Demystifying Support Vector Machines [Python]

Understanding and implementing SVMs with python

jadPython || Machine Learning

I promise this article is devoted to SVMs — but let me run you through a quick story. Believe it or not, every word is true!

Long ago the earth was inhabited by flatworms. The thing about these flatworms was that they were completely flat, so much so that they were two dimensional creatures! One day the king of these flatworms decided that he wanted to know if the earth was flat, just like them. “What other shape would it be sir!”, inquired one of his subjects. “I don’t know — but I have a strange feeling that it is not flat”, came the reply. So all of his subjects went and found the wisest of flatworms and brought him up to the king.

The wise one consulted a lot of books, and came up with a theorem that we today know as the Pythagorean theorem (Pythagoras you thief!). The king then with the wise flatworm applied this theorem — and deduced that the earth is indeed not flat! This stirred up quite a debate amongst the flatworms who couldn’t quite perceive how objects could be of any shape other than flat. This ultimately led to a full blown revolution and the king was assassinated. The flatworms got a new king and lived in their flat earth happily ever after.

You must be wondering why flatworms are taking over your screen right now. Well, flatworms can actually teach us about the importance of dimensionality. The 2-D flatworms couldn’t perceive the 3-D earth, as they were limited by their 2-D perspective — similar to how, in machine learning 1-D data limits the perspective of your model!

This is the primary problem that the support vector machines (SVMs) aim to solve. To better understand how they work, let’s first explore a support vector classifier.

Support Vector Classifier

Let’s assume we have one-dimensional data distributed in the following format:

Now, we can easily segregate the blue labeled data from the green labeled data via a line that goes through the middle—or, via a ‘hard’ margin. This ‘hard’ margin takes care that none of the data is classified wrongly. In other words, it largely overfits. This leads us to the problem of generalization.

What would happen if during training, a single data point labeled as blue ventures too close to a green data point? The hard classification would be shifted very far from its previous location — so much so that it may enter green labeled territories, where future green would arrive, creating chaos!

This is where the ‘soft’ margin classifier arrives. The soft margin classifier is ready to incorrectly classify a few labels to prevent the model from overfitting on the data too much . Thus, it does not go out of its way to classify outliers that would ultimately ruin the classification. The soft margin classifier is also known as the support vector classifier.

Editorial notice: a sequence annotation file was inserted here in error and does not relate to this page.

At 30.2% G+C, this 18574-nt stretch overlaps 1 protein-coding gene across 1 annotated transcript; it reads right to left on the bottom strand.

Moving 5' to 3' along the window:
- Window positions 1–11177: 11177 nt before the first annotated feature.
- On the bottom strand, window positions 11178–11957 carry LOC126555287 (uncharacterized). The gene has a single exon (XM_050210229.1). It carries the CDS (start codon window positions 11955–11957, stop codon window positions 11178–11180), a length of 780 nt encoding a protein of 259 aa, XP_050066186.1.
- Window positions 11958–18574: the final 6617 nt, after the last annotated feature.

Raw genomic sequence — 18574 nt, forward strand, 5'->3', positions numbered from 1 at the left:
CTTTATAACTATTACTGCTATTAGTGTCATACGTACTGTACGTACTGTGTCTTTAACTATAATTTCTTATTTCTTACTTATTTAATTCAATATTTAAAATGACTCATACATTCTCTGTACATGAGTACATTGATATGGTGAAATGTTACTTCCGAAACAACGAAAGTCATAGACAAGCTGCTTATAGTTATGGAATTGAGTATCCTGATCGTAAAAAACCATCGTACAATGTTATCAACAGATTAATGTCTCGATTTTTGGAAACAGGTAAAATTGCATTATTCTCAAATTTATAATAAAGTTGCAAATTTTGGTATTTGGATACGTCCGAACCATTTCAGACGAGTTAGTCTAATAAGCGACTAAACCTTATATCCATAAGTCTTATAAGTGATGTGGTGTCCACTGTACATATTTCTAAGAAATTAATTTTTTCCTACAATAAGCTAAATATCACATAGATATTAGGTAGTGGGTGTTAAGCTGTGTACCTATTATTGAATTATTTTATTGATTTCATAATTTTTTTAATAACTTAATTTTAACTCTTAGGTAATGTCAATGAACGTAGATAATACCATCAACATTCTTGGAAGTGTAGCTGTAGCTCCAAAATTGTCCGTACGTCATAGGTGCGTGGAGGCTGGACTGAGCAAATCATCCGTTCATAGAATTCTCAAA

Now, what would happen if we had data that looked like this —

This is data that cannot be classified by either hard or soft margins. This is where support vector machines come into play.

Support Vector Machine

A support vector machine uses a kernel to raise the dimensionality of the input data. But how does that help us classify that data? To visualize how the data can be classified using a support vector machine, let’s increase the dimensionality of the data.

But from where do we bring in another dimension? The other dimension that we bring in here is nothing more than a function of the input dimension. Thus , if the input dimension is x and the new dimension is, then we can express y as —

where f is a mapping from x to y . In the example data, let’s take the function as the square of x. When we arrange data after increasing the dimension, we can visualize the data as —

Lo and behold! We have solved the seemingly complex and unsolvable classification problem — albeit with a little trick 😉 Thus, the SVM increases the dimensionality of the data, and the support vector classifier then classifies the data. Thus, SVM and SVC work hand in hand. But wait…Why did we square the data? Why use a squaring function?

This brings us to the topic of kernel functions.

Kernel Functions

A kernel function is one that helps the support vector machine decide how to increase the data’s dimensionality. In other words, SVM algorithms use a set of mathematical functions that are defined as the kernel.

The kernel functions can be of different types, namely linear, nonlinear, polynomial, radial basis function (RBF), and sigmoid. The kernel function we used in this example to square the input data is called the polynomial kernel.The Polynomial kernel has a parameter ‘d’ that helps it decide what will be the final dimensionality on which the support vector will work.

Let’s see the support vector machine in action!

from sklearn import svm

X = [[0, 0], [1, 1]]#input
y = [0, 1]#label

classifier = svm.SVC(kernel='linear')#setting up the kernel, y) #fitting the model with the input values

print(classifier.predict([[2., 2.]]))
#getting prediction from classification

The code is pretty simple — But it helps mute the powerful classification problems! For more parameters and customization , check out the code reference I’ve provided above.

Let me know if you’re interested in learning more about the mathematical details of kernel functions in the comments, and I will launch a sequel to this article. Also, feel free to fire away with any questions you have in the comments — Will deal with them all 😉

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Hmrishav Bandyopadhyay is a 2nd year Undergraduate at the Electronics and Telecommunication department of Jadavpur University, India. His interests lie in Deep Learning, Computer Vision, and Image Processing. He can be reached at — [email protected] ||

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